They all have some things in common: mostly they prefer tracks and hikes to museums, or other cultural activities and all place importance on getting to know “real people” (as if there was such a thing as “false” people), and share the belief that “natives” are authentic, genuine, and therefore good and honest. Yes, there are also characters that show a superior openness of heart, honesty (even if it means being rude to the “natives”), and even a philosophical stance on the group’s difficulties. They are the children of the party, both on the verge of full blown adolescence and yet still displaying the more commendable side of humanity, Esmè, Marlena’s daughter and Rupert, Moff’s son.
To add to the irony, Tan soon shows us that not only do the Americans act based upon stereotypes of eastern culture, so do the Chinese and Burmese they encounter labor under similar misconceptions. In this passage Chen gives us a piece of Miss Rong’s, the Chinese guide’s mind:
She had heard that many Americans, especially those who travel to China, love Buddhism. She did not realize that the "Buddhism the Americans before her loved was Zen-like, a form of not thinking, not moving, and not-eating anything living, like buffaloes. This blank-minded Buddhism was practiced by well-to-do people in San Francisco and Marin County, who bought organic-buckwheat pillows for sitting on the floor, who paid experts to teach them to empty their minds of the noise of life".
Even an interest in the same forms of spirituality ends up losing East and West in the translation.
The main challenge with so many characters is to give them all equal time and opportunity to reveal themselves. Even though the book is 474 pages long I felt that Vera for one, and also Wyatt should have had more time on the narrative. Some reviewers seemed to think the disappearance takes place too late in the book (two thirds in to it), but I believe the book is to be read more for the character’s sake than the plot, and anyway a lot happens until you get there. If anything, the moment the Americans vanish, made by attention wander. I left the book aside for a couple of weeks, even though I had been devouring it until then.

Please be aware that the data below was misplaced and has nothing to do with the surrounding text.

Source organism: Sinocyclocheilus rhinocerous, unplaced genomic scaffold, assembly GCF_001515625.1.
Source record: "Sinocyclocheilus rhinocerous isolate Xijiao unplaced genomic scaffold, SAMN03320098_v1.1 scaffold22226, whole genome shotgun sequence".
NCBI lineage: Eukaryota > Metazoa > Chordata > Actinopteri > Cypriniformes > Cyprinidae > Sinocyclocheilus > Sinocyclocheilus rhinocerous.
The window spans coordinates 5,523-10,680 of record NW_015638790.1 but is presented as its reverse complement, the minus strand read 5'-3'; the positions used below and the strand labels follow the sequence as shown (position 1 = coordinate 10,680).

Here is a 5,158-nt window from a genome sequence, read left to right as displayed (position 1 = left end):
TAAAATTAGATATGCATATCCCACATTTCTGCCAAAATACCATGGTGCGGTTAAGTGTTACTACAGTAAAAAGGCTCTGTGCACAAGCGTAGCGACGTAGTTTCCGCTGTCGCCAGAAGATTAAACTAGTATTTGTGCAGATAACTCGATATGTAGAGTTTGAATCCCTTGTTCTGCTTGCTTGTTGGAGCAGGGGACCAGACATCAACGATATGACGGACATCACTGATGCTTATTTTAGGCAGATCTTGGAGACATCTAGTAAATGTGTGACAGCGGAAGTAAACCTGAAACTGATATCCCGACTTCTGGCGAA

Pascal Khoo Thwe called the oriental characters “wooden and stilted”, in his review for The Guardian, and initially I agreed. But having now finished the book I have a different opinion – Blackspot, Grease, Salt, Fishbones, Loot and Bootie- the Burmese we encounter don’t even have first names, but somehow it just doesn’t seem possible than Tan lost her abilities midway through the book. It is rather like she was trying to call attention to the interchangeability of these characters. They will change our main characters lives forever, their stories of persecution and torture are moving and yet, they will remain blurry and in some levels incomprehensible, until the end – kind of like the East to the West, and vice-versa.
The book poses a lot of questions such as the morality of tourism in countries with oppressive regimes, the lack of understanding between cultures, the role of the media in the construction of our world. But Tan she never provides any answers, probably because there aren’t any easy ones. As the narrator, Bibi, confesses:
"But when I was alive, I was not looking for tragedy. I was looking for bargains, the best places to eat, for pagodas that were not overrun with tourists, for the loveliest scenes to photograph".
For the time being, even if we don’t yet understand the language, maybe we should start by looking each other in the eyes.